One on one with GBF grantee Leah Galant
Death Metal Grandma, a documentary short directed by twenty-five year old filmmaker, Leah Galant, published last week on the NYT Op-Docs! Galant, who is based in NYC is already hard at work on her next documentary, but she made time to answer some questions about her film, working with the GBF team, and advice for other filmmakers.
First of all, tell us a little more about your film, Death Metal Grandma
97 year old Holocaust Survivor, Inge Ginsberg, rose to fame as a songwriter for legendary musicians such as Doris Day, Dean Martin and Nat King Cole. DEATH METAL GRANDMA follows Inge Ginsberg’s journey to break out as a performer of death metal music and as she prepares for an America’s Got Talent Audition. The short documentary interweaves the rich personal history of Inge’s life as she attempts to merge her personal lyrics with the contemporary genre of Death Metal.
What was your main goal with the film?
Beyond how incredible Inge is- I wanted to capture the nuances of old age especially for elder women. Inge is compelled to get her music out into the world because she feels that elder women are cast off and forgotten from society. It's such a shame that this culture doesn't honor their elders like other cultures do because they hold so much wisdom and especially Holocaust survivors because pretty soon there will be none left. Inge drew just as must strength from being around young people as we did from being around her immense wisdom and resilience.
How did you find your story and your main character, Inge?
I had just finished filming another film about two holocaust survivors called Kitty and Ellen when my friend texted me that he was on her music video set and that I should check her out. I immediately without hesitation knew I wanted to create a documentary with Inge when I found out that she sang death metal music over her poetry. Once we finally met and I found out she was auditioning for America's Got Talent- we knew that would be the story arc of the film.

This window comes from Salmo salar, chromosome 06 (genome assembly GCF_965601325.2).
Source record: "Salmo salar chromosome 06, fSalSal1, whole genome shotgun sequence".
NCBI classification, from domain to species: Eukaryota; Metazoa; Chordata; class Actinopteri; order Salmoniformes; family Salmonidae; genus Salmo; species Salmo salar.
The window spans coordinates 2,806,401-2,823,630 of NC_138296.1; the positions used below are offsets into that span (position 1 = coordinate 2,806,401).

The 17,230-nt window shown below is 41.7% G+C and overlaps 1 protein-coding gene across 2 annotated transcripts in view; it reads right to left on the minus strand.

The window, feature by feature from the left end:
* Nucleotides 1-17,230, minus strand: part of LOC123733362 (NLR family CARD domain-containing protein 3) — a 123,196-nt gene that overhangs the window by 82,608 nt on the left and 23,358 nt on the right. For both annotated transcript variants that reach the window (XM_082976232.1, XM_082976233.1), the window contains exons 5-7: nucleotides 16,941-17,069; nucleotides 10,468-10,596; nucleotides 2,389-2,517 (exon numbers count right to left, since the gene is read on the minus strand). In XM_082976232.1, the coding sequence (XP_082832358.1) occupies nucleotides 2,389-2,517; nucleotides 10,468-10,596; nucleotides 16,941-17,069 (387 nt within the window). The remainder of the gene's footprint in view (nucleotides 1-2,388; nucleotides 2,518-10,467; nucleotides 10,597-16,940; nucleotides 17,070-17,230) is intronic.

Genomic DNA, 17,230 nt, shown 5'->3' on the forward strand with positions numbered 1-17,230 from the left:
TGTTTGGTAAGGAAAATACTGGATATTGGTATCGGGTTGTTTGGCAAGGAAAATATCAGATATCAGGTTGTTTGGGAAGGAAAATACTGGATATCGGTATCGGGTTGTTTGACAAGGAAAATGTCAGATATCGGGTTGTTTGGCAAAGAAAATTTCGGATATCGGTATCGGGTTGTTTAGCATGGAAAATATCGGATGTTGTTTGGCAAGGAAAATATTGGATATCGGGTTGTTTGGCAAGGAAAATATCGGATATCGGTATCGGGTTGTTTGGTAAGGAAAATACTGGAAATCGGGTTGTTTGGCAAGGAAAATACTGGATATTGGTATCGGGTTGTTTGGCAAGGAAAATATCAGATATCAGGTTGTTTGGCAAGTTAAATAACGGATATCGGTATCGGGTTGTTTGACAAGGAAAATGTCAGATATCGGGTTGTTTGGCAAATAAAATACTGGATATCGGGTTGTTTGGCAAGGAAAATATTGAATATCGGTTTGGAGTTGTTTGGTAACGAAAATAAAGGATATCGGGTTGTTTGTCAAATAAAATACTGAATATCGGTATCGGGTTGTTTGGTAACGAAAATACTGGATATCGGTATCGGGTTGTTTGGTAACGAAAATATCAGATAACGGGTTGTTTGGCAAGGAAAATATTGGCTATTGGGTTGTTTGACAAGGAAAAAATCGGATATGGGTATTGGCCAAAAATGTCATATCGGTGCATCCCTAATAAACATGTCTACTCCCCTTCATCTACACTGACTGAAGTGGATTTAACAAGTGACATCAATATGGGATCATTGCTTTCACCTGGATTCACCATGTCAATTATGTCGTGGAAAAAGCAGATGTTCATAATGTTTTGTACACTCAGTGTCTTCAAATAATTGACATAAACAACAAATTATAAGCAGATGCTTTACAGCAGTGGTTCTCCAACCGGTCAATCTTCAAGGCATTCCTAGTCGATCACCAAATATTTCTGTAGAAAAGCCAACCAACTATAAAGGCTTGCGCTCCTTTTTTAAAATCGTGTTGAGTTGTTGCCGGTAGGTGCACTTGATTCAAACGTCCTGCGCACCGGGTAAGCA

What was the biggest challenge of making this film?
The biggest challenge was time. We felt pressed for time since Inge was leaving the country and also because of her age. At times the production felt rushed but ultimately we needed to capture Inge as much as possible before Inge left.
Who was essential to your team and to making this film?
Sean Weiner, my producer and mentor was there with me through thick and thin especially in moments when I was losing confidence in the story and in myself. Kervin Marseille who was an incredible DP and worked with me closely on my vision for the film. Christine Wexler and Elizabeth Pauker, my producers who were there to support every step of the process. Stephanie Khoury who co-edited this film with me and has been a close friend of mine since we met in college. A few other people who made this project possible were Linhan Zhang, Clifford Miu, Caleb Oaks, Justin Drobinski, The Jacob Burns Film Center Creative Culture class of 2018 and many many more!
Where has your film been screened so far? And where can people watch it?
The film premiered at SXSW film festival and has its international premiere at Hot Docs. We have screened at numerous other festivals including Palm Springs Short Fest, San Fransisco Jewish Film Festival, and even festivals overseas! I'm excited to share that you can now watch the film online through the NY Times Op-Docs section!
What was your first thought/reaction when you found out you received a Glassbreaker Films grant?